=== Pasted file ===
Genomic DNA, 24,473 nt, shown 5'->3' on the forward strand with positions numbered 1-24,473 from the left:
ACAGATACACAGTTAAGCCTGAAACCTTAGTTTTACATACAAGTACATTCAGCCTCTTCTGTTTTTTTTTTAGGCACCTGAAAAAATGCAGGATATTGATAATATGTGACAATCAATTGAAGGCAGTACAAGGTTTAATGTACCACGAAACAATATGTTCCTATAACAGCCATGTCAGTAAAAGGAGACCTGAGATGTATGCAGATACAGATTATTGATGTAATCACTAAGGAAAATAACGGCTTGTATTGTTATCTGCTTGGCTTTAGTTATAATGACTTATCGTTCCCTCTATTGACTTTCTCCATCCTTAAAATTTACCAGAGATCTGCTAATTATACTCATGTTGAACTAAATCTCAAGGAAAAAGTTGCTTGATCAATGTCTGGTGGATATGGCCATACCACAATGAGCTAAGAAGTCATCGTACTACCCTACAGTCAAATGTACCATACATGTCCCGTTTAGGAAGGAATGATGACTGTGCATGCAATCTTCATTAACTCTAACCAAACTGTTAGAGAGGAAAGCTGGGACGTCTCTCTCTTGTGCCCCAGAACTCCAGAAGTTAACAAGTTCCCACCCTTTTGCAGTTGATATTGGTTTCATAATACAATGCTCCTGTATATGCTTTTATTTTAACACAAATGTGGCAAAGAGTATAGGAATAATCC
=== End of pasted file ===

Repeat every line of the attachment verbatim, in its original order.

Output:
Genomic DNA, 24,473 nt, shown 5'->3' on the forward strand with positions numbered 1-24,473 from the left:
ACAGATACACAGTTAAGCCTGAAACCTTAGTTTTACATACAAGTACATTCAGCCTCTTCTGTTTTTTTTTTAGGCACCTGAAAAAATGCAGGATATTGATAATATGTGACAATCAATTGAAGGCAGTACAAGGTTTAATGTACCACGAAACAATATGTTCCTATAACAGCCATGTCAGTAAAAGGAGACCTGAGATGTATGCAGATACAGATTATTGATGTAATCACTAAGGAAAATAACGGCTTGTATTGTTATCTGCTTGGCTTTAGTTATAATGACTTATCGTTCCCTCTATTGACTTTCTCCATCCTTAAAATTTACCAGAGATCTGCTAATTATACTCATGTTGAACTAAATCTCAAGGAAAAAGTTGCTTGATCAATGTCTGGTGGATATGGCCATACCACAATGAGCTAAGAAGTCATCGTACTACCCTACAGTCAAATGTACCATACATGTCCCGTTTAGGAAGGAATGATGACTGTGCATGCAATCTTCATTAACTCTAACCAAACTGTTAGAGAGGAAAGCTGGGACGTCTCTCTCTTGTGCCCCAGAACTCCAGAAGTTAACAAGTTCCCACCCTTTTGCAGTTGATATTGGTTTCATAATACAATGCTCCTGTATATGCTTTTATTTTAACACAAATGTGGCAAAGAGTATAGGAATAATCC